The collapse of Washington Mutual may be the largest bank failure in U.S. history, but federal regulators are advising customers to stay calm and asserting that business will go on as usual.
Federal Deposit Insurance Corp. chairman Sheila C. Bair issued a statement Friday informing WaMu customers that their bank accounts and home loans were taken over by JPMorgan Chase late Thursday in "a seamless transition."
"For all depositors and other customers of Washington Mutual Bank, this is simply a combination of two banks," Bair said. "There will be no interruption in services, and bank customers should expect business as usual."
But some East Valley customers aren't so sure.
Mesa newlyweds Terry and Kathy Deever went to their WaMu branch Friday at 28 S. Dobson Road in Mesa concerned about the status of the bank.
"With a big merger like that, I'm afraid things might go wrong," said Terry, 26. "Just because I know what's going on - the paperwork, transferring documents - something might get lost. With any transition, information is easily buried."
To quell these concerns, JP-Morgan posted a statement on both banks' Web sites assuring WaMu customers that they can remain confident in their deposit and loan accounts.
"You can continue to access your accounts the way you've accessed them in the past: use your same branch, same debit, credit and ATM cards, same checks," the statement said.
Despite the promises, Tim Ramos of Mesa wasn't convinced.
Ramos, 21, went to the Dobson location and said he didn't feel confident enough to stay with WaMu. He planned to close his direct deposit account.
"I don't want to wait to see what happens next," he said.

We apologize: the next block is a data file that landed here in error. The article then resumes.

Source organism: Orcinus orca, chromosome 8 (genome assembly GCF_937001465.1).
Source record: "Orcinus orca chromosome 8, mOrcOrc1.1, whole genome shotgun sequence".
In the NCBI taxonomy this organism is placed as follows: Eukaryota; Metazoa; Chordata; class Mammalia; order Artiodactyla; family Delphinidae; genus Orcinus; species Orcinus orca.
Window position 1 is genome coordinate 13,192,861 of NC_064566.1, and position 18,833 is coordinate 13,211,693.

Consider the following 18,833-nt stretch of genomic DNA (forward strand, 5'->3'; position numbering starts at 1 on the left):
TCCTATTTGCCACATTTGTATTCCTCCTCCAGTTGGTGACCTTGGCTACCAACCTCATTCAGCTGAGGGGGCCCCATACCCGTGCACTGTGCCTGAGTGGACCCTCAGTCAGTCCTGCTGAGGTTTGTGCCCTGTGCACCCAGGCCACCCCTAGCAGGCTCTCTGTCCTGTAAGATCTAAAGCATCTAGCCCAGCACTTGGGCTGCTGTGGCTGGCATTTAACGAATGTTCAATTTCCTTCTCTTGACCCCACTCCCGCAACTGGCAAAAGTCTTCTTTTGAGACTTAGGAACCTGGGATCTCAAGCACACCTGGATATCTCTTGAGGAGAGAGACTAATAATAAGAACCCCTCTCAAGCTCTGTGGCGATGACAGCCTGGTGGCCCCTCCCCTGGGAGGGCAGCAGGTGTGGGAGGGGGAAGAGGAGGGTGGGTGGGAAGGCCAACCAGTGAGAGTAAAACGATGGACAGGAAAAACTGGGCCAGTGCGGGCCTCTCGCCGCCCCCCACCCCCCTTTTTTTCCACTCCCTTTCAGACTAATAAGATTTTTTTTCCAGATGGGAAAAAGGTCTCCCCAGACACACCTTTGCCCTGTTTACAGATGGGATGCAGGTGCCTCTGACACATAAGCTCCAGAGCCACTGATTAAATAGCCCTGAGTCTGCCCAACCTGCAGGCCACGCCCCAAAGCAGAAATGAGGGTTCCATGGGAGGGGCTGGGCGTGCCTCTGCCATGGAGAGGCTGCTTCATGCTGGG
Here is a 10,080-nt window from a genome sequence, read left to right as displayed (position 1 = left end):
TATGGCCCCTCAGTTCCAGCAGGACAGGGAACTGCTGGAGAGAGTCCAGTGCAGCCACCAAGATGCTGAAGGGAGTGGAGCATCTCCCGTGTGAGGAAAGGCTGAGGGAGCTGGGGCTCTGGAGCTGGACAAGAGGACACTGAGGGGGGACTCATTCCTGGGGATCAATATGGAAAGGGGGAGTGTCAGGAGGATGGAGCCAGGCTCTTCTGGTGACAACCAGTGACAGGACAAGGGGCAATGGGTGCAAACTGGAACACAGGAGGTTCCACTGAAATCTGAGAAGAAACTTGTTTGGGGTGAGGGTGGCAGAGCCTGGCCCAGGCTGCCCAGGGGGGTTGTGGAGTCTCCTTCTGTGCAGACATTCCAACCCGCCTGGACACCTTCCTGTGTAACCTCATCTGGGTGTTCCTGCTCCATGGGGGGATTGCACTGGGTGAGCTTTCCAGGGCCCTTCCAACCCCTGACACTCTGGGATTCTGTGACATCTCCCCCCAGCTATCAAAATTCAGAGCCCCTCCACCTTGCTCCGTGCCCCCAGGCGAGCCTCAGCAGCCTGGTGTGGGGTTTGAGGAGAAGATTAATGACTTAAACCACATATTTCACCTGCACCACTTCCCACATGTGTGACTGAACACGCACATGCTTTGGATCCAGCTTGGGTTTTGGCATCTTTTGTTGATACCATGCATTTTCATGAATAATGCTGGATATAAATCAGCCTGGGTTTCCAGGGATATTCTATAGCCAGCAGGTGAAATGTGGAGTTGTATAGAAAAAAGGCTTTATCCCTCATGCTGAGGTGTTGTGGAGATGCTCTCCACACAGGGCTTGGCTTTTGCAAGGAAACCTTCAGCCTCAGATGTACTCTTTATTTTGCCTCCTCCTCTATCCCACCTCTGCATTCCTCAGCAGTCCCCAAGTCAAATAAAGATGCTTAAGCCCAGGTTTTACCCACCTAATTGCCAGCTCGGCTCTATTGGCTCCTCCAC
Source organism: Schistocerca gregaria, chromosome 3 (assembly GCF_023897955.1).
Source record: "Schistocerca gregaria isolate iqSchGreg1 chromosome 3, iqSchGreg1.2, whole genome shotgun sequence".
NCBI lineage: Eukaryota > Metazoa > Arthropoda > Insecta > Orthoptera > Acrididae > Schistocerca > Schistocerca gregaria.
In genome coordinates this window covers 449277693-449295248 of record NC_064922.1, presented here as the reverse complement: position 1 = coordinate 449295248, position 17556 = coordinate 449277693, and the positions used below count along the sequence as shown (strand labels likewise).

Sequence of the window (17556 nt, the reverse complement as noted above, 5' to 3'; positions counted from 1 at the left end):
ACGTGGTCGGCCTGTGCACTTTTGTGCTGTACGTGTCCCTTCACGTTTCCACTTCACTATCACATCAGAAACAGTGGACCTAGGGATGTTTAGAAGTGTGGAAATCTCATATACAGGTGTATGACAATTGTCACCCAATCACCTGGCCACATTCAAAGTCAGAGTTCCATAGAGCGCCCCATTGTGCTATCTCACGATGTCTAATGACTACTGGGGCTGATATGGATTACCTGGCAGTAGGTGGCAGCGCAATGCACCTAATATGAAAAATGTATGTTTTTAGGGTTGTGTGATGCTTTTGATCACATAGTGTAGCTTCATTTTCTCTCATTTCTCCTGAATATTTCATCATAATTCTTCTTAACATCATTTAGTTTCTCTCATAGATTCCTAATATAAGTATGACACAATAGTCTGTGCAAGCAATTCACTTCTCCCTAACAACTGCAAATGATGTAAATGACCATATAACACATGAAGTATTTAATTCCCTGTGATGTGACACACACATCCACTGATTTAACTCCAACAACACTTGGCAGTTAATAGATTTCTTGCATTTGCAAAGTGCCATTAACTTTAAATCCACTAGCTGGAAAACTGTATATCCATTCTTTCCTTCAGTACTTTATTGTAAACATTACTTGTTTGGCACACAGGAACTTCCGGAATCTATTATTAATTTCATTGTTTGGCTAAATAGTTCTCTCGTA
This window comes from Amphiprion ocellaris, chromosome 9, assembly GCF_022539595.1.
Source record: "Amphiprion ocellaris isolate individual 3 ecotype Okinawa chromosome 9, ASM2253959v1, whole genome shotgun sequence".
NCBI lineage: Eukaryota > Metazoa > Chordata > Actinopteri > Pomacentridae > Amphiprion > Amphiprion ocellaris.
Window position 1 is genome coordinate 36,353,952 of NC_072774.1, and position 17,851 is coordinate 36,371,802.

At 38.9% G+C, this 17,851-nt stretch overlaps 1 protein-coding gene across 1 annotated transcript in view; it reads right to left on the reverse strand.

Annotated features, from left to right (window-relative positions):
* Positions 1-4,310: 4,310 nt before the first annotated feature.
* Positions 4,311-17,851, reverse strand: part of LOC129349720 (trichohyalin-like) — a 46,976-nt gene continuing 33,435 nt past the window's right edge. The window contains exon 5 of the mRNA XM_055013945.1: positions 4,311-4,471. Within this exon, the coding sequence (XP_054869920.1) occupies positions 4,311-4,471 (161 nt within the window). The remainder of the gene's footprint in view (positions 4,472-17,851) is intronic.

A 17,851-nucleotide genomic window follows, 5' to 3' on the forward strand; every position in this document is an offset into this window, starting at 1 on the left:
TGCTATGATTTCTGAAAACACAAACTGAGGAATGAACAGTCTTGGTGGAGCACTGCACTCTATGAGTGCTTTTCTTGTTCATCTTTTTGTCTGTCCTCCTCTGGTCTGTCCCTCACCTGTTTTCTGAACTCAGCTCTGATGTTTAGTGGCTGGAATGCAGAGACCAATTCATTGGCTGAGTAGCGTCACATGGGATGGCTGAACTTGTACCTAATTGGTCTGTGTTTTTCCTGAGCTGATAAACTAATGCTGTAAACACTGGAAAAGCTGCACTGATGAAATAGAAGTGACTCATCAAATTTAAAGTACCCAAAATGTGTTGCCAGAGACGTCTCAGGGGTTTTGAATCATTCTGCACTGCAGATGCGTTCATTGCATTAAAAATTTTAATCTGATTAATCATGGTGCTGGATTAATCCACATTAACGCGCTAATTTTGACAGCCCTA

While WaMu customers feel shaky about what will happen in the coming weeks, the future of WaMu's employees also is uncertain.
JPMorgan and WaMu officials did not reply to inquiries about possible staff cutbacks or branch closures.
JPMorgan leads all banks in Arizona in deposits, taking in more than $19 billion, according the most recent numbers available from the FDIC. It had 223 branches in Arizona prior to themerger.
With almost 24 percent of the market share, JPMorgan had nearly $4 billion more in deposits than its nearest competitor, Bank of America.
WaMu also had a healthy presence in Arizona, holding more than $1 billion in deposits and accounting for nearly 1.5 percent of the market. It had 65 branches in the state.
Connie Schultz, 62, of Tempe feels that WaMu has a strong foundation now that JPMorgan stepped in, but the shifting financial markets have her a little nervous.
"The economic situation is very uncertain and very scary," she said. "But as far as Washington Mutual is concerned, I'll stay with them ... for now."
Songwriter Ron Huelskamp of Mesa was standing in line waiting to see the status of his account when the situation inspired him to make up a new song.
"Thanks to Bush and John McCain, our country's going down the drain," he sang in a country-western style. "Gas is up and jobs are down, and everyone's leaving this one-horse town."